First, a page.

That all changed with the recession in the latter part of that decade. Companies trimmed so many jobs in an effort to reduce overhead that it created this massive unemployed pool of college educated candiates.

    Now you have a record number of college graduates trying to enter the workforce each year and compete with people who posess both a degree AND experience.

    Its sad to say, but at a previous job I hired multiple college graduates at $10 an hour. That was the max budget my department was given, and a college degree was required. We would disclose the hourly rate in the job listing, and I would still receive over 100 applicants for each posting.

    There is a TON of value in a college education (varying quite a bit depending on which degree you choose) but it certainly is not the old days when they just threw you a $40k a year starting salary.

  4. Hi Eric – Thanks for sharing your experience. I would a agree that the value of a degree has declined since the early 2000s. Depending on what field your in, it really started to decline during and after the dot.com bust of the early 2000s. But when the Meltdown hit in the late 2000s, the decline was obvious. Now you really have to weigh out the cost of going to college at all, due to the high price tag, the likelihood of student loan debt, and the dearth of living wage jobs. I think the steady increase (or flood) of college graduates has finally caught up with us. Which is to say that I don’t see the current dynamic changing for the better any time soon.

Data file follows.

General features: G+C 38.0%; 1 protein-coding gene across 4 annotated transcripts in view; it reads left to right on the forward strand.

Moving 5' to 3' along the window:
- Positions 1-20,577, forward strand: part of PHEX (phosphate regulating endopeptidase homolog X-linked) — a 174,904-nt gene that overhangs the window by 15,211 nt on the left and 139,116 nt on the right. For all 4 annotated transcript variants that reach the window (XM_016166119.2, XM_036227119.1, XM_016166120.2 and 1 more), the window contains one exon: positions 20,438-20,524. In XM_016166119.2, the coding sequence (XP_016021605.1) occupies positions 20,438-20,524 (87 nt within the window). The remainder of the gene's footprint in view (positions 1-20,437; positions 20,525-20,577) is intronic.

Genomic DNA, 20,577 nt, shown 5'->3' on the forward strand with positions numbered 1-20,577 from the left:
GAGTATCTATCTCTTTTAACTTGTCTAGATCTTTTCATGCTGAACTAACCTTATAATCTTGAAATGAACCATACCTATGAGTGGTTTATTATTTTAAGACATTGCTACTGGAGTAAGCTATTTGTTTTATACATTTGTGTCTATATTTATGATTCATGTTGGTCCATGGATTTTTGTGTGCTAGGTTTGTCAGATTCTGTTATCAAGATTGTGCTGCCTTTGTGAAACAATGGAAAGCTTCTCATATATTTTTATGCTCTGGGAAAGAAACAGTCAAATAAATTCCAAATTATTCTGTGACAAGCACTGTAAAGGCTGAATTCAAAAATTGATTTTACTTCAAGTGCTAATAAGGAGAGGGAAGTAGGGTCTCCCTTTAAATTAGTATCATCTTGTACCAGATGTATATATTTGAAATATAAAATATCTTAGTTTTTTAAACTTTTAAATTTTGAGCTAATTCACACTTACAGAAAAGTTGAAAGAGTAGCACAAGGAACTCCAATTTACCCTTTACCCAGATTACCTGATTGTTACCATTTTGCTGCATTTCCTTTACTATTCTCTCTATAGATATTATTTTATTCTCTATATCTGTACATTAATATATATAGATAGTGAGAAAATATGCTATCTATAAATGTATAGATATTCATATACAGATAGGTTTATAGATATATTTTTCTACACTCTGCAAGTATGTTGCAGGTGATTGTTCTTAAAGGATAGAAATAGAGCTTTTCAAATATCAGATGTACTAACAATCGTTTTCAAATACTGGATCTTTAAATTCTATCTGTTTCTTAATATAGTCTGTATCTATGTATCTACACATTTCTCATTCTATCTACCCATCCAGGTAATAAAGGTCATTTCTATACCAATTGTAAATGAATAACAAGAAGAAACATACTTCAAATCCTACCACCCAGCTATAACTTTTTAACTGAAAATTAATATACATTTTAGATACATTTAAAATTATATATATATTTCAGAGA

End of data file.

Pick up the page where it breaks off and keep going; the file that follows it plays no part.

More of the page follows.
5. You are exactly right – depends on what field you are in. A problem regarding degree choices is students are still under the impression that they just “need a degree.” In some industries that is the case, but the difference in job potential for a mechanical or software engineer vs. a liberal arts major is tremendous.

  6. True, about the perception of needing a degree. But my sense is that if you think you need a degree just because you need a degree, then you should get one as inexpensively as possible. Ie, community college, in-state schools, commuting, etc. You shouldn’t be spending six-figures, and going deep into debt, just to satisfy the perception that you need a degree in something. I scratch my head anytime I hear of someone who went to a top school and went into debt to get a degree in sociology or cultural studies.

  7. I read the Yahoo article and it was really tragic. My first thought was why aren’t the kids helping to repay those student loans? They are the ones who will benefit throughout their careers and they should help repay the loans, especially in light of their Dad’s injury.

    The problem is that it’s virtually impossible to get a professional job now without a bachelor’s degree, so anyone aspiring to those careers has to get one. Even worse, the university system has a monopoly on higher education and backed by student loans that can’t be bankrupted, they can raise tuition at will.

  8. Hi Bret – There is a study out that I can’t locate, that shows a direct correlation between rising college costs and student loans. The schools are raising the fees because they can – because student loan debt is making it possible. It’s the same situation that created the mortgage meltdown. Prices are going up, financed by debt. I don’t entirely blame the kids, because the entire system is blessing this perversion, and leading them to believe that it’s perfectly normal.

    But I’m also starting to think that it’s close to running its course. The cost/benefit ratio of college has seriously deteriorated, to where kids, especially from middle income households, will need to consider (or create) other options.